Making a difference: Westfield Food Rescue sees tripled number of food-insecure families


While thousands of people in self-quarantine and many businesses allowing employees to work from home, Student Impact Executive Director Danyele Easterhaus and her team of volunteers are trying to make a difference to help those in need.

Student Impact oversees Westfield Food Rescue, the local version of a nationwide initiative to unwanted food from places like school cafeterias and distribute it to food-insecure residents. Since schools have shuttered until at least May 1, Westfield Food Rescue is feeding 70 local families, including the children who normally receive breakfast and lunch at school.

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The refrigerators and freezers at Student Impact of Westfield are full of donations. (Photo by Ann Marie Shambaugh)

The organization normally serves 23 families.

The increased number means Easterhaus and her team work around the clock to find and distribute food for the families. She is notified of  food-insecure families by the Westfield Washington Township Trustee, the Westfield Youth Assistance Program and the Westfield Wellbeing Coalition. She then works with restaurants and other organizations to provide food, which is sorted into totes and then delivered to families.

The totes contain three meals a day for seven days for a family of four.

“We have made a plan with several restaurants for them to make food and (for) us to pick it up and to package that,” Easterhaus said. “(The food) is on almost like a TV tray, a meal for a family of four, so we are doing that so families can warm the tray in the oven and eat it.”

Student Impact purchases food from its partners and receives donations from restaurants. It also accepts donations of shelf-stable items.

“We asked (restaurants) if they have any perishable items at the end of the week so we can package those Thursday nights to go out to families on Friday,” Easterhaus said.

The process is similar to a normal week with Westfield Food Rescue, but typically donations don’t come from restaurants as they prepare for busy weekends. However, during the pandemic many restaurants have more extra food because they can only provide carryout service.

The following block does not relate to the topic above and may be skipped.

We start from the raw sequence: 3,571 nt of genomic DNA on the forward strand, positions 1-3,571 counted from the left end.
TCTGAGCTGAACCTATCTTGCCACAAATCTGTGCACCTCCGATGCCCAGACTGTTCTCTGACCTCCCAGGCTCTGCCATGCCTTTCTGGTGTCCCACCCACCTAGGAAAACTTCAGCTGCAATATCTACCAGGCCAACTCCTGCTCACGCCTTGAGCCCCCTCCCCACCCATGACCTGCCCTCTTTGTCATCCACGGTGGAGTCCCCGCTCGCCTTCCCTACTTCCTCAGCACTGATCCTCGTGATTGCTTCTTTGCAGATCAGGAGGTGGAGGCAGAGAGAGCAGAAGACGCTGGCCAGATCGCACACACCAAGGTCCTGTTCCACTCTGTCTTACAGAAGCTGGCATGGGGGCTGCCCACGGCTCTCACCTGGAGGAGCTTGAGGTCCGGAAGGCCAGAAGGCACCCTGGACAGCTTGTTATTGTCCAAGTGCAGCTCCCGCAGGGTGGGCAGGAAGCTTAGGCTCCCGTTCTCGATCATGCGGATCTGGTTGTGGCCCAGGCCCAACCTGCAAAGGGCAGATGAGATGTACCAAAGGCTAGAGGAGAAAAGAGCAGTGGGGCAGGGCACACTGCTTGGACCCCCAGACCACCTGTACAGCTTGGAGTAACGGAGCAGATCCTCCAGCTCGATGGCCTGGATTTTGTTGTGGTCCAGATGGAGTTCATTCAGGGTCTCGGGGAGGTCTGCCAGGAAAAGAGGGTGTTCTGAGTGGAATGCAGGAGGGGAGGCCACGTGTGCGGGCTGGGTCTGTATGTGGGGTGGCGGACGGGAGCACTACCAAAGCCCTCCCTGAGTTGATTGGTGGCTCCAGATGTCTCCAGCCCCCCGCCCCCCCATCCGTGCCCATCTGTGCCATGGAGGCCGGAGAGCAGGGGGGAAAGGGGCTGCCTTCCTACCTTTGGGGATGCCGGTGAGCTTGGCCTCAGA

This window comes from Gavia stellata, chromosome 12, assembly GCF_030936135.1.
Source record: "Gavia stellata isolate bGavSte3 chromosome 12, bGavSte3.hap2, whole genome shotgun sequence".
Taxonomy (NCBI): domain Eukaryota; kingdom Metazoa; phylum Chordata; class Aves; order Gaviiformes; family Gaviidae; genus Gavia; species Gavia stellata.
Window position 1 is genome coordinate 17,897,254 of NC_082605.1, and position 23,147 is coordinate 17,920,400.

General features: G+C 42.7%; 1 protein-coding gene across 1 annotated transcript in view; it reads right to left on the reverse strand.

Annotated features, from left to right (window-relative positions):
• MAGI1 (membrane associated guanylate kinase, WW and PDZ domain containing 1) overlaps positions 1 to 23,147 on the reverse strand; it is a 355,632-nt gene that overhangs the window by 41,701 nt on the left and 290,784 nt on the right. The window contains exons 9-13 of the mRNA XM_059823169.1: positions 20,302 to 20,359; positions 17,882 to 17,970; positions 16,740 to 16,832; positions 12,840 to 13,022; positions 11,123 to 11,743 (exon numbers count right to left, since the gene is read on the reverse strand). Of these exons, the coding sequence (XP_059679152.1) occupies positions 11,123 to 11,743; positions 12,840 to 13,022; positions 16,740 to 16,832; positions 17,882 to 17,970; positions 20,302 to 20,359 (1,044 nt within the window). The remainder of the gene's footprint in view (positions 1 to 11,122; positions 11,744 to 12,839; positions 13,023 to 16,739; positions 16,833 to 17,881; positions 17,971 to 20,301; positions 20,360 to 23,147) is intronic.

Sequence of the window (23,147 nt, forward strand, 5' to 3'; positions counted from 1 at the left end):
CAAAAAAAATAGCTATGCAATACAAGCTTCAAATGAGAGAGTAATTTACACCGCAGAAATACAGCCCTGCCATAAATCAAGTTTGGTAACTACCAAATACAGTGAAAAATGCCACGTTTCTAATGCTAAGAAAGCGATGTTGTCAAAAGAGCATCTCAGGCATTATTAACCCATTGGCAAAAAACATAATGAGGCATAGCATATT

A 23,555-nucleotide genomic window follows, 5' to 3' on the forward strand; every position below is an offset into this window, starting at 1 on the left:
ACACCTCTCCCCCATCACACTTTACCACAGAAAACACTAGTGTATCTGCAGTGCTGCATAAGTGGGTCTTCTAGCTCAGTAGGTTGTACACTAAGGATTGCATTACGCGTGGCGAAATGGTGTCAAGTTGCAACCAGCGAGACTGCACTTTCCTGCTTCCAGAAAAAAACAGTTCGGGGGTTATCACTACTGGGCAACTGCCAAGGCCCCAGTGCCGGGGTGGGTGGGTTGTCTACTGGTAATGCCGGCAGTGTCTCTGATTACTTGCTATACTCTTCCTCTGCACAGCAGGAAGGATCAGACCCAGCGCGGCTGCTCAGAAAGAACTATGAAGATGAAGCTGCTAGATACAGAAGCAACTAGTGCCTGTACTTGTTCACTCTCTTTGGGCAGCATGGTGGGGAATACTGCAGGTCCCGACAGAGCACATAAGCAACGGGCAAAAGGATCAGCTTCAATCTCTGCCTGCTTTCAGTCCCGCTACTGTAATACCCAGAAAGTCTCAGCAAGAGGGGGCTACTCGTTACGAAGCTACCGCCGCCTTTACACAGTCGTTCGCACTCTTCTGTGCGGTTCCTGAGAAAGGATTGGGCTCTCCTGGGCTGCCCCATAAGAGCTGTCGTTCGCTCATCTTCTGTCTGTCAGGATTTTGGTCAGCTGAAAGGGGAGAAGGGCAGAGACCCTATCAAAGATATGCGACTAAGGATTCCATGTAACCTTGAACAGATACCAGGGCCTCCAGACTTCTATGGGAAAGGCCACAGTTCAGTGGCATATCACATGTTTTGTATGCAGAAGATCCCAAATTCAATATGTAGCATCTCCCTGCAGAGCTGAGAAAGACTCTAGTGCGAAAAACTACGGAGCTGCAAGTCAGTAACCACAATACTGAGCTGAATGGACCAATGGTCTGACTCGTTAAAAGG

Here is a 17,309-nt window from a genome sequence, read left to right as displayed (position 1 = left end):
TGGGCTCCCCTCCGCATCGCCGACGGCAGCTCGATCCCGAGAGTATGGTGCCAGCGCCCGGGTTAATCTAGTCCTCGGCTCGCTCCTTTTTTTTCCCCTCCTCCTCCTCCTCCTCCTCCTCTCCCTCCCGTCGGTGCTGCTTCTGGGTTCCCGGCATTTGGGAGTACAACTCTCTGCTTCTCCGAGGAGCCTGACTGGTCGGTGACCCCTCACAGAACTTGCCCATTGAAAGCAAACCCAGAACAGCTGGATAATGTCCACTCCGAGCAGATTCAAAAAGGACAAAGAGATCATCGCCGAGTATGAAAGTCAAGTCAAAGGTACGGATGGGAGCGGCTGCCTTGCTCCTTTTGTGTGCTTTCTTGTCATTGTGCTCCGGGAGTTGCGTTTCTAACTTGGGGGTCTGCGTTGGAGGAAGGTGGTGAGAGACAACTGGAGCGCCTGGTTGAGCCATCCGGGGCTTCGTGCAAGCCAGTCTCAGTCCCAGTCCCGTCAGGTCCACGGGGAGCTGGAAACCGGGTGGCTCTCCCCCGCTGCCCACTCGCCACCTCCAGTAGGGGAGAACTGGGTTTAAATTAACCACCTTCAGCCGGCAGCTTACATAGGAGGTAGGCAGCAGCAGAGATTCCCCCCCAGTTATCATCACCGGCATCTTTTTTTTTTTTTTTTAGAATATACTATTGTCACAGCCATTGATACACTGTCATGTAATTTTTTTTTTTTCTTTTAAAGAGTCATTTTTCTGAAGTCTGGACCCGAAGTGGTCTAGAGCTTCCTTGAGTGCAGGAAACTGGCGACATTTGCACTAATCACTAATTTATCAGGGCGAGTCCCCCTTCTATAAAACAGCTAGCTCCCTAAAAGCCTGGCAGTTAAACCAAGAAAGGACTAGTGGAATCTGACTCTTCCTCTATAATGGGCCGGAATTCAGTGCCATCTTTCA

Easterhaus said Westfield Washington Schools donates food twice a week, which are only given to students and not the adults in their family.

“We are trying to do the big family dinner and food for other people in the family for their lunches,” Easterhaus said.

Typically, volunteer drivers for Westfield Food Rescue pick up the donations on Friday mornings and distribute the items a few hours later. Now, Easterhaus said the group is receiving donations every 15 to 20 minutes.

“It is a very well-oiled machine,” Easterhaus said of the donation, sorting and delivering process. “I’m an engineer, so I set it up like a manufacturing floor. It is a constant moving process.

“One person is responsible for one thing and we had enough people, so we then lined the driveway with totes and the addresses are on the totes.”

Gloved volunteers sort and package the food. Drivers then drop the totes on doorsteps, ring the doorbell and leave to avoid face-to-face contact.

“So many are affected by not being able to work while their children are not in school, so there’s a larger number of families being served or affected,” Easterhaus said. “We want to take the burden of food off them so they can put it toward rent and gas.”

To request assistance or to view the list of items most needed for donations, visit

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Food donation bins sit outside of Student Impact, 536 N. Union St. (Photo by Anna Skinner)

Restaurants donating to Food Rescue

  • Rail
  • Greek’s Pizzeria
  • Nameless Catering Co.
  • Titus Bakery
  • Texas Roadhouse
  • Prime 47
  • Field Brewing
  • WKRP Indy